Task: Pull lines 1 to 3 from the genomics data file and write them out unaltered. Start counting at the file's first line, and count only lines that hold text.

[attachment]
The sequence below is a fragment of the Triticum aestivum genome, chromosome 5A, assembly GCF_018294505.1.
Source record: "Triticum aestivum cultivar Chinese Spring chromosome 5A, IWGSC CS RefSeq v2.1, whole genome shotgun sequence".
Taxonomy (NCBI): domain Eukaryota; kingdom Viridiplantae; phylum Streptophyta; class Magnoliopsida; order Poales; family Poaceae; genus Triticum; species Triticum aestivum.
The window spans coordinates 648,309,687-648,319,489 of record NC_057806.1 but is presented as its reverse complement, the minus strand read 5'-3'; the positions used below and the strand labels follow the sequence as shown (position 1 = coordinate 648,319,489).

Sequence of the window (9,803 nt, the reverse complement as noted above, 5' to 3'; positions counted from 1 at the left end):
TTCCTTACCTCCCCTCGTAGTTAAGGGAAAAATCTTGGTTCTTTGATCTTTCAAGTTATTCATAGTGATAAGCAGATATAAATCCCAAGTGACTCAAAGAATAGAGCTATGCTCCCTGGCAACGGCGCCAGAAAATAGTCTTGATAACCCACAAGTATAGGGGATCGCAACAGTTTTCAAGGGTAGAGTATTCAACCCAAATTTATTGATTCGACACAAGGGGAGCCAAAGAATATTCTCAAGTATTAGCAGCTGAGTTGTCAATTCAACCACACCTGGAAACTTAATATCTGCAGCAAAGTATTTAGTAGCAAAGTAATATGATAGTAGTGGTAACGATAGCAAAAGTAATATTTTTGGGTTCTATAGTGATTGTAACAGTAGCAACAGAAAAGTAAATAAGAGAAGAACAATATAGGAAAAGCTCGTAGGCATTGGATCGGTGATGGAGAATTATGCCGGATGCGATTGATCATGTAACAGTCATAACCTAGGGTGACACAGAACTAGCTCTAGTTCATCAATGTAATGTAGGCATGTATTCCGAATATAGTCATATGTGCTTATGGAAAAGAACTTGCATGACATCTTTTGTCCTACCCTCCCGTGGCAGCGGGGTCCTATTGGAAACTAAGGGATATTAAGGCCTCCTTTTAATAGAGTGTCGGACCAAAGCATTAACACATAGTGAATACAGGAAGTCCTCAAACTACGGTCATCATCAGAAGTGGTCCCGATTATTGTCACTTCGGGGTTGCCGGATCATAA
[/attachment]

The sequence below is a fragment of the Triticum aestivum genome, chromosome 5A, assembly GCF_018294505.1.
Source record: "Triticum aestivum cultivar Chinese Spring chromosome 5A, IWGSC CS RefSeq v2.1, whole genome shotgun sequence".
Taxonomy (NCBI): domain Eukaryota; kingdom Viridiplantae; phylum Streptophyta; class Magnoliopsida; order Poales; family Poaceae; genus Triticum; species Triticum aestivum.